Leaf and bud eelworm

A widely distributed problem that can damage leaves, stems and other above ground plant parts. Leaf and bud eelworm can attack a wide range of plants, in gardens they commonly cause severe damage to chrysanthemums.

Leaf and bud eelworm damage

Quick facts

Common name: Leaf and bud eelworm or foliar nematode/roundworm
Latin names: Aphelenchoides ritzemabosi and A. fragariae
Plants affected: Very wide host range including chrysanthemums, ferns, lilies, violets, begonias, strawberries etc.
Main symptoms: Characteristic interveinal yellow, brown and black blotches
Caused by: Plant parasitic nematode
Timing: Summer to autumn

What is leaf and bud eelworm?

Eelworms belong to the phylum Nematoda and are also known as nematodes or roundworms. The Nematoda is a very diverse phylum of animals, there are more than 25 000 described species, and they are found in almost every habitat. Most nematodes are beneficial because they break down and recycle organic material in soil, marine and fresh water ecosystems.

Leaf and bud eelworms are plant-parasitic nematodes, they are detrimental to plant health as they feeding on and damage plant cells. They are microscopic (0.4-1.2 mm), slender and worm-like with unsegmented bodies and a stylet or mouth spear. The stylet is used to puncture plant cells, inject digestive juices and to ingest plant fluids.

They are migratory endoparasites which means they can move into, through, and out of their host tissue. Their movement and feeding causes cell damage or death and the affected plant will show symptoms of distortion. Moisture is essential for their survival. Adults needs a film of water to migrate within the soil but also on the stems and leaves of their host.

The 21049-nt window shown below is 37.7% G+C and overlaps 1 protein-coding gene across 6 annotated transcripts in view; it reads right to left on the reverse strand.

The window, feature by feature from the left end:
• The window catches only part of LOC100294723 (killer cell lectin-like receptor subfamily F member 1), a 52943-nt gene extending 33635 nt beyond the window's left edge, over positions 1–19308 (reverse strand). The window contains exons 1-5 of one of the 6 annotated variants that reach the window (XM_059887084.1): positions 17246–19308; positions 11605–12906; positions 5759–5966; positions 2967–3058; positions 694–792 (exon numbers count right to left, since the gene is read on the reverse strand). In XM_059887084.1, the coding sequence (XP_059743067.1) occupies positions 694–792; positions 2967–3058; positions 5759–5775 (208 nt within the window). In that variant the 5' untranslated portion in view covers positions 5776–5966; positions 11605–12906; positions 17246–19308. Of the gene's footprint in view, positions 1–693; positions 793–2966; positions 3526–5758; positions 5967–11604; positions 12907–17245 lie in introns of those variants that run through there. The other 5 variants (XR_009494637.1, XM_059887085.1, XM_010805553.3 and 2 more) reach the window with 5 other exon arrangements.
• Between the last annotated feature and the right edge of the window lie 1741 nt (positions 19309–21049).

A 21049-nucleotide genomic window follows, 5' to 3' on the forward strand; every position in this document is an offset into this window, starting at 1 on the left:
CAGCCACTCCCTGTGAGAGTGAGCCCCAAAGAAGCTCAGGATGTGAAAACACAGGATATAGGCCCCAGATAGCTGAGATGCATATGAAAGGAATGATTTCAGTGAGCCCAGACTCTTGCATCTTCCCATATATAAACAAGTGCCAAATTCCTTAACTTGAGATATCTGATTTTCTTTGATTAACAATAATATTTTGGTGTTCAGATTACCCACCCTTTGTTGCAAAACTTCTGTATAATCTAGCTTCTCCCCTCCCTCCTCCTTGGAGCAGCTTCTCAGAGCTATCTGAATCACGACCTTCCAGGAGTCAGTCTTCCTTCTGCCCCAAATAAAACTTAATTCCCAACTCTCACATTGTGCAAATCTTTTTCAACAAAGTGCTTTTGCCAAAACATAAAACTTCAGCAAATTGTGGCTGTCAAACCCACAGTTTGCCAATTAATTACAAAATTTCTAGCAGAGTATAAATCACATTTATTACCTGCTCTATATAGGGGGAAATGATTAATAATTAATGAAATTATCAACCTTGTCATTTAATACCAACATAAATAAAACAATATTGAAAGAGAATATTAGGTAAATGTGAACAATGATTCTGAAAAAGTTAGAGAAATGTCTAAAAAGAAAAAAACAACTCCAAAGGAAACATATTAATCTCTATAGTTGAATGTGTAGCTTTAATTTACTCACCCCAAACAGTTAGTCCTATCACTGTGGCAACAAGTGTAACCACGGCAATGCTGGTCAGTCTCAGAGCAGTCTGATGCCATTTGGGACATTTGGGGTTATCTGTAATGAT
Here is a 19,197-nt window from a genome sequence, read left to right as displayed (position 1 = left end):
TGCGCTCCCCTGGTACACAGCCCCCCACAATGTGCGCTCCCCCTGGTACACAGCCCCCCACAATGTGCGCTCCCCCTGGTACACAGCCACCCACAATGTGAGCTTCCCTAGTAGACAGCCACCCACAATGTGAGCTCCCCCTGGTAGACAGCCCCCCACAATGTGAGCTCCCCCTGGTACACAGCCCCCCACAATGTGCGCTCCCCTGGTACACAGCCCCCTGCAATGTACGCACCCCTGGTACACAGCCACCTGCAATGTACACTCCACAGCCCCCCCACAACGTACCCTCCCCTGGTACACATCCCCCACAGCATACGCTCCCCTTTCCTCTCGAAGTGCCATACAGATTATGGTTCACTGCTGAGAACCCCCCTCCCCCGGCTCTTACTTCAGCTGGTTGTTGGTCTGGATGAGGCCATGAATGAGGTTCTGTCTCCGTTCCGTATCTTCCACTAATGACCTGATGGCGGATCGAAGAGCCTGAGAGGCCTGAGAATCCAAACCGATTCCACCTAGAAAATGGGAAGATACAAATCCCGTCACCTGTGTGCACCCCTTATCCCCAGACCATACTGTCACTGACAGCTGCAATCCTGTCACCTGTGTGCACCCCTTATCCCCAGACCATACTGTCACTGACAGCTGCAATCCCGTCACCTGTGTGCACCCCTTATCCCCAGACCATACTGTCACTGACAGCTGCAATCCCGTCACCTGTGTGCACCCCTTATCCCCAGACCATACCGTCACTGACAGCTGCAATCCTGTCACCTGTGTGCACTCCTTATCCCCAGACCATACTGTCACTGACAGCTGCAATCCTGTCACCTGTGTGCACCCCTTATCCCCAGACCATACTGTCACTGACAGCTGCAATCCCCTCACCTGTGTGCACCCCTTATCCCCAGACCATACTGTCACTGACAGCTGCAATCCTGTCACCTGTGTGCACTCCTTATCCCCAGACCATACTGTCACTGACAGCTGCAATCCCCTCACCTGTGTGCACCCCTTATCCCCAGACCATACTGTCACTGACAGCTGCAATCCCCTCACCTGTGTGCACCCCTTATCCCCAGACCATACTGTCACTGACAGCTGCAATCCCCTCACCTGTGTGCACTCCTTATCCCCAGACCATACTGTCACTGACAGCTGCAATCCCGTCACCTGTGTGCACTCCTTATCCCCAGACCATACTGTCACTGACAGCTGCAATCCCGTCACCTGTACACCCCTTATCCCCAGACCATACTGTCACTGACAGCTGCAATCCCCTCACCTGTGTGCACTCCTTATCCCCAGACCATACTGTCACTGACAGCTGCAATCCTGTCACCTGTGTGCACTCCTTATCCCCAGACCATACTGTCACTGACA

They have a short lifecycle of between 11 to 14 days at 13°C to 23°C. Adults overwinter in dormant buds, seeds and dry plant parts until favourable conditions arise in spring. Populations thrive in warm, humid conditions. They cannot survive in the soil for more than three months without a host but can multiply in plant tissue at -2°C.


Symptoms can vary depending on the eelworm and its host plant/s;

The leaf and bud eelworm Aphelenchoides ritzemabosi on chrysanthemums

Growth is stunted due to eelworms feeding on buds. Extreme damage can cause growing points to blacken and die. Stems are dwarfed with a bushy appearance. Leaves appear distorted and deformed with interveinal yellowed blotches turning brown then black. With time leaves shrivel, die and hang down. Eventually flower buds will be infected producing deformed, undersized flowers.

The leaf and bud eelworm Aphelenchoides fragariae on strawberries and ferns

First symptoms are abnormal growth with stunted and deformed buds, leaves and flowers. Twisting and puckering of leaves, undersized leaves with crinkled edges, and tight clustering of crowns are all signs of infestation. Leaf stalks become reddened and stunted, while flower stalks begin to drop flowers. Heavily infested plants do not produce fruit.

On ferns, leaf blotches occur in stripes since their movement seems to be delimited by veins.

On flowering plants such as chrysanthemums and strawberries the symptoms on the flowers appear as water soaked patches which later turn brown.


Chemical control

There are no pesticides available to home gardeners which will control leaf and bud eelworms.

Non-chemical control

Cultural methods can be used to lower infestation and minimize damage.

Good garden hygiene

To manage and restrict spread remove and burn all infected plant material and control weeds which could be potential hosts for the eelworms. Thoroughly clean contaminated gardening equipment and muddy shoes. See disposal of diseased material for more details. Where possible use plant and propagation material certified as nematode free, especially if you have a big collection of a susceptible plant.

Avoid splashing water on leaves

The mobility of eelworms on the surface of plants depends on the presence of a water film while the movement of water through irrigation and rain can disperse nematodes between plants. Avoiding overhead forms of irrigation such as sprinklers helps limit wetting of the leaves.

Cultivar resistance

Resistance is only known in some chrysanthemum varieties such as Amy Shoesmith, Delightful, Orange Beauty and Orange Peach Blossom. Eelworms will invade these cultivars but females produce few eggs and juveniles usually fail to mature. In time the nematode population will fall to insignificant numbers.

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